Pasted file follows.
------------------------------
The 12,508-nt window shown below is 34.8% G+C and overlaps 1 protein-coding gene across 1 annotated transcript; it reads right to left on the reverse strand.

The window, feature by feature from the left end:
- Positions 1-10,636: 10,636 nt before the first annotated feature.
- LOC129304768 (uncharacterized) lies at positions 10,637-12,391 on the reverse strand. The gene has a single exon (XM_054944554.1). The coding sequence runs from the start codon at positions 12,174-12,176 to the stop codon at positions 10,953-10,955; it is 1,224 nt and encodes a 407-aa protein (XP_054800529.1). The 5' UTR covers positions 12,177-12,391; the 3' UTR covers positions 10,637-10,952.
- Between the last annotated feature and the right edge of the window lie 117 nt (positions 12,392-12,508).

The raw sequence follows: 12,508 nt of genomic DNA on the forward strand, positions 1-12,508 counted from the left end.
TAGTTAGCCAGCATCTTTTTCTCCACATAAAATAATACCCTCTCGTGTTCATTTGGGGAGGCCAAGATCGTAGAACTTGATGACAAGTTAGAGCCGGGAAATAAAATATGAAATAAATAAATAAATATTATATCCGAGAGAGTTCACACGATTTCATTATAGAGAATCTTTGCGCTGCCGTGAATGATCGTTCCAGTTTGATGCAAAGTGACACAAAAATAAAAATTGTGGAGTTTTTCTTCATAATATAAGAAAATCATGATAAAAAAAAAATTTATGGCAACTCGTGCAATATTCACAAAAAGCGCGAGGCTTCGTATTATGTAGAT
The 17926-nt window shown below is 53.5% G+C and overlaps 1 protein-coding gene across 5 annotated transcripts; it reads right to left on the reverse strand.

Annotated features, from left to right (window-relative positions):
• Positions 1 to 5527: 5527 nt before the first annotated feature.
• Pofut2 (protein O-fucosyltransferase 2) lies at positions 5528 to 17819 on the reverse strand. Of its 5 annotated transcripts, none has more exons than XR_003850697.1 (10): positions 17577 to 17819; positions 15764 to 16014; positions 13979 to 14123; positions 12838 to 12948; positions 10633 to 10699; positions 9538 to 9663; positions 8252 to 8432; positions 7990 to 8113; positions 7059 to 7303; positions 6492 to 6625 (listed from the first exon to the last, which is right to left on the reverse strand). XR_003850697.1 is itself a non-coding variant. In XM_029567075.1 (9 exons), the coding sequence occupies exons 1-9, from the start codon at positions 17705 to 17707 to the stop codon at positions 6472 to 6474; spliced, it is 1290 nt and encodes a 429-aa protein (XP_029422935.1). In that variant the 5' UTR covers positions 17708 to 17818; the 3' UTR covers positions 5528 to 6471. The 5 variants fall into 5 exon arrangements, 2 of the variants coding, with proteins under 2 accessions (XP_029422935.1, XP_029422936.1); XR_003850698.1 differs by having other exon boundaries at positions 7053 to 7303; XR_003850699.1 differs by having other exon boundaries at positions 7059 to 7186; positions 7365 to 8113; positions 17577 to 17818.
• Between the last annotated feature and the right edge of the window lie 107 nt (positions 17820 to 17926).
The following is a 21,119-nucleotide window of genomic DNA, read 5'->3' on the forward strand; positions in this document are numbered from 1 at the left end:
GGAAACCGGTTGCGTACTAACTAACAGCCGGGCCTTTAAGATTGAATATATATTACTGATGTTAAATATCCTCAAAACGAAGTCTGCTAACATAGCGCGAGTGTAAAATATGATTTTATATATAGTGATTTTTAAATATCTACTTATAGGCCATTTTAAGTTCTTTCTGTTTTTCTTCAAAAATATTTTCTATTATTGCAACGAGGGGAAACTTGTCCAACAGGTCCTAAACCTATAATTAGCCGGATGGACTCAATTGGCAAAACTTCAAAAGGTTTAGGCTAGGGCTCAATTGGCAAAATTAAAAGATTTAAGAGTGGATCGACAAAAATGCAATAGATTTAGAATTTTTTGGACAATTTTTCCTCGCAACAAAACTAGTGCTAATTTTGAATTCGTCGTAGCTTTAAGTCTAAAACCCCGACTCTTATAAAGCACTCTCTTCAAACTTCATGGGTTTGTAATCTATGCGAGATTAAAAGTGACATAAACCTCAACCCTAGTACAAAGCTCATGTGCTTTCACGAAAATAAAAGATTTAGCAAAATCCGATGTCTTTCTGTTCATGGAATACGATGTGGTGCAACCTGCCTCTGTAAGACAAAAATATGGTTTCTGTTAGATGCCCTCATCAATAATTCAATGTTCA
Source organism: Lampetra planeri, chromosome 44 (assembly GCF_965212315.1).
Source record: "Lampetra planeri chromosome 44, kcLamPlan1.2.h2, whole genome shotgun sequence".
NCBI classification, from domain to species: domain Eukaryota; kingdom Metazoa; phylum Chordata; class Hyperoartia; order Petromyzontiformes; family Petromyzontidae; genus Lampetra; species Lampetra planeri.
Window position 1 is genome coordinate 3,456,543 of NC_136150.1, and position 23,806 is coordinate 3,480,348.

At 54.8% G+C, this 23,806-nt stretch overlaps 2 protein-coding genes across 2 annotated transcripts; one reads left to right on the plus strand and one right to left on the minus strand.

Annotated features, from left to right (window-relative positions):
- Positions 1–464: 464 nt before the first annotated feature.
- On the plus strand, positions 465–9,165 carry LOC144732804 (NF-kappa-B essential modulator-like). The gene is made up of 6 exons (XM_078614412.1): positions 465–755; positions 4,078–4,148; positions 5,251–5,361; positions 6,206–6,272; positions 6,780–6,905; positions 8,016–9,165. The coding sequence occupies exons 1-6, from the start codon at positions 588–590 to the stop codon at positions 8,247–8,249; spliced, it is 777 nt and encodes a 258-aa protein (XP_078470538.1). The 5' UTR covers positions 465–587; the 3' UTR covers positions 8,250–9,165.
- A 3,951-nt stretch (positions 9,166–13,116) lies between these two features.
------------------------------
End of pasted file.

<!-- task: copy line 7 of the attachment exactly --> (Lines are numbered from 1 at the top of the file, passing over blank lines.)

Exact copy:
TAGTTAGCCAGCATCTTTTTCTCCACATAAAATAATACCCTCTCGTGTTCATTTGGGGAGGCCAAGATCGTAGAACTTGATGACAAGTTAGAGCCGGGAAATAAAATATGAAATAAATAAATAAATATTATATCCGAGAGAGTTCACACGATTTCATTATAGAGAATCTTTGCGCTGCCGTGAATGATCGTTCCAGTTTGATGCAAAGTGACACAAAAATAAAAATTGTGGAGTTTTTCTTCATAATATAAGAAAATCATGATAAAAAAAAAATTTATGGCAACTCGTGCAATATTCACAAAAAGCGCGAGGCTTCGTATTATGTAGAT